Waiting game for LaGrange soccer team
By KEVIN ECKLEBERRY
It’s been a remarkable run of success for the LaGrange High girls’ soccer program.
Since the start of the 2017 season, the Lady Grangers are 20-0 against region opponents, and they’re trying to win a fourth consecutive Region 5-AAAA championship.
That title quest has been put on hold, though, as the world deals with the threat of the coronavirus.
Like every other spring sports team in the state, LaGrange hasn’t been able to play a game or hold a practice for two weeks.
That hiatus will continue at least until April 27, which is the earliest day schools in Troup County and across the state will be able to re-open.
There is also the possibility that school won’t return, which would mean the remainder of the spring sports seasons will be canceled.
The best-case scenario has the season resuming more than six weeks since the Lady Grangers played their most recent game.
“My heart breaks for the senior class,” said Andy Fritchley, who coaches the team along with Colin Ross. “Obviously this is a crisis world-wide, and I know the girls understand that, but you still have empathy for the situation.”
The four seniors on the team are Caroline Thompson, Abby Mazzolini, Hana Sato and Anna Doerr.
Since their arrival in the program, the Lady Grangers haven’t lost a region game, and they’ve won four state-tournament games, including two in 2017.
Fritchley is proud of the maturity the seniors have shown during a difficult time.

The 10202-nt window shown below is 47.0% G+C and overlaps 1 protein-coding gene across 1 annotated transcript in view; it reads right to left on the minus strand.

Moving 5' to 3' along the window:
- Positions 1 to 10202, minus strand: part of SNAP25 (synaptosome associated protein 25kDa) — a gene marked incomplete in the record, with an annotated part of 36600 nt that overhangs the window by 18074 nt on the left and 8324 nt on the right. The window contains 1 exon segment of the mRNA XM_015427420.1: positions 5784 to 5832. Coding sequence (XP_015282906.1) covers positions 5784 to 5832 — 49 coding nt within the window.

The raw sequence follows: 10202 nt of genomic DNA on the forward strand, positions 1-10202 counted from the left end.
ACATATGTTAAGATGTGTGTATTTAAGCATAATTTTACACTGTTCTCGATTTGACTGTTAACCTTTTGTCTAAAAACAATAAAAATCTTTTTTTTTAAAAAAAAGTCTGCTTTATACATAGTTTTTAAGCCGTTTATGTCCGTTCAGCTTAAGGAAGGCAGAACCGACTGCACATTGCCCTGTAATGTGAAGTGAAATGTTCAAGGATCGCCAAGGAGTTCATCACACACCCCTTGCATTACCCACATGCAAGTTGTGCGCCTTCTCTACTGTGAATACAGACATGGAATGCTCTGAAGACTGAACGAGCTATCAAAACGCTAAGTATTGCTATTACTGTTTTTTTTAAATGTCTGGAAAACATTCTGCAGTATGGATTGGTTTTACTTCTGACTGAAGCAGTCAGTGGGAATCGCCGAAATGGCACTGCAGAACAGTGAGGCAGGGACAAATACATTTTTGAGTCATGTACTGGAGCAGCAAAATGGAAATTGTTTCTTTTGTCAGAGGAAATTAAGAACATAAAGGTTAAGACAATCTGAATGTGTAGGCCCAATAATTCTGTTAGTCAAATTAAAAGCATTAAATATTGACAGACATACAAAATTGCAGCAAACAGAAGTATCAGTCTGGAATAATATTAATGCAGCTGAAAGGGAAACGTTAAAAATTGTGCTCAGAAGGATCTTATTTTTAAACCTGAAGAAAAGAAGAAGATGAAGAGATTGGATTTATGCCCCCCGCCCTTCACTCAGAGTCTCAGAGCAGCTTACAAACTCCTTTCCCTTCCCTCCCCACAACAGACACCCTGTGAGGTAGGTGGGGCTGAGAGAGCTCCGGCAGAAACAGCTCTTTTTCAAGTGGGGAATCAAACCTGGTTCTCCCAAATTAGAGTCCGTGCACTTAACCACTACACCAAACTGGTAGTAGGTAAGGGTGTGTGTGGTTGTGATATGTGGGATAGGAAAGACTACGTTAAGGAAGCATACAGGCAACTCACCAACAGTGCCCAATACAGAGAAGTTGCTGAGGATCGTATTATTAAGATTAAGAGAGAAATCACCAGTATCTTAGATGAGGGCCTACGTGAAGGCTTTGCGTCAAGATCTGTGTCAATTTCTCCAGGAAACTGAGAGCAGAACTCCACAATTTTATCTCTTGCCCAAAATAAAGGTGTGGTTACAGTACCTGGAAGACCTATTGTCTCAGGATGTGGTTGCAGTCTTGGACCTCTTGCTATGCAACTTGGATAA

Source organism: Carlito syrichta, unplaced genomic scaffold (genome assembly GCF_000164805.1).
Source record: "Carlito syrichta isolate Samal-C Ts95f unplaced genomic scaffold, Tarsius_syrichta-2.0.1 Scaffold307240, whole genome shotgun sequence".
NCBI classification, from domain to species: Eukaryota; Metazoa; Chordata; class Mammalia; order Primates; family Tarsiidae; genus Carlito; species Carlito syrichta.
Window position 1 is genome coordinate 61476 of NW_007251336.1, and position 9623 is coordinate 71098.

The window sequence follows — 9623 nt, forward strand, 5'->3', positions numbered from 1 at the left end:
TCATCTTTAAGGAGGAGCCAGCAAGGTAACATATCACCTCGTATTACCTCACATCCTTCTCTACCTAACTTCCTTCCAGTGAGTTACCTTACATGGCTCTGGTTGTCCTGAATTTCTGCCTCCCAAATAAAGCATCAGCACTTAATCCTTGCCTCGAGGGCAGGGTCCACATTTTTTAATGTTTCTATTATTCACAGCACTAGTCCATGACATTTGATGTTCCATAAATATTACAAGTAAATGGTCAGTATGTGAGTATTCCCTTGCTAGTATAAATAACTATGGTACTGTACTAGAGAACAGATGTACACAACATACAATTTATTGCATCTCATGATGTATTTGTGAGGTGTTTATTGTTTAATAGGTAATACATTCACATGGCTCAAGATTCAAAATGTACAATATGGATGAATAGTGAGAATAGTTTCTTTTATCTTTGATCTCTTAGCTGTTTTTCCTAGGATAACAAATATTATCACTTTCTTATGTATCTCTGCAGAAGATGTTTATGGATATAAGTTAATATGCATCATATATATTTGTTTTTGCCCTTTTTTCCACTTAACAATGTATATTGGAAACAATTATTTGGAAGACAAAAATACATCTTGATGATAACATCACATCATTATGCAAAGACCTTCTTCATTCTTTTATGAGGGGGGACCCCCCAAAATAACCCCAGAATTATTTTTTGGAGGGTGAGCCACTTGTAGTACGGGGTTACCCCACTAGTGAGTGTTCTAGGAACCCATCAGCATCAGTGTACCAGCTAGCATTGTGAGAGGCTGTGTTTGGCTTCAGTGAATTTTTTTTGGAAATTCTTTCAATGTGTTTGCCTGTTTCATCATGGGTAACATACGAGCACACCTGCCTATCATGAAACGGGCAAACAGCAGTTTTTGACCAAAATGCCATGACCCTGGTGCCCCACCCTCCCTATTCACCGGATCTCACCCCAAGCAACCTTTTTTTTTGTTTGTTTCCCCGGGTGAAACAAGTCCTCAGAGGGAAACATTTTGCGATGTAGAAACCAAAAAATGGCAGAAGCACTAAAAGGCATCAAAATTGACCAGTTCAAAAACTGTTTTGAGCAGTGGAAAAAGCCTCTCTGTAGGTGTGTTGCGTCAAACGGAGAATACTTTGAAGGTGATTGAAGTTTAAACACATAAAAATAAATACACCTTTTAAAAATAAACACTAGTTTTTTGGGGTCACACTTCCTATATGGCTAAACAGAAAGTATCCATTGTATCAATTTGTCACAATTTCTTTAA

“The seniors, they get it,” Fritchley said. “They understand the big picture. I’m really proud that they understand that this is an important thing that they’re doing to keep this pandemic under wraps. They all get that.”
LaGrange (6-2 overall) beat Sandy Creek 8-0 in March 10 to improve to 2-0 in region play.
That game was on a Tuesday, and three days later the team found out that the season would be suspended for at least two weeks.
Whether the season will continue remains to be seen, but the coaches encouraged the players to stay diligent and be prepared for when and if they do get to play again.
“After finding out that there was going to be a pause, a break in the season, you tell them to work on your own, but for goodness sake don’t get around other teammates,” Fritchley said. “So run on your own, work on your juggling, work on your skills, stay sharp.”
There is, though, no replacement for team practices, no matter how much work the players do on their own.
“It’s just so hard, because part of the special thing about sports is the chemistry, and if affects us as coaches, too. We’ve got this huge void now. We’re so used to being around the girls, and just feeding off of their enthusiasm, too.”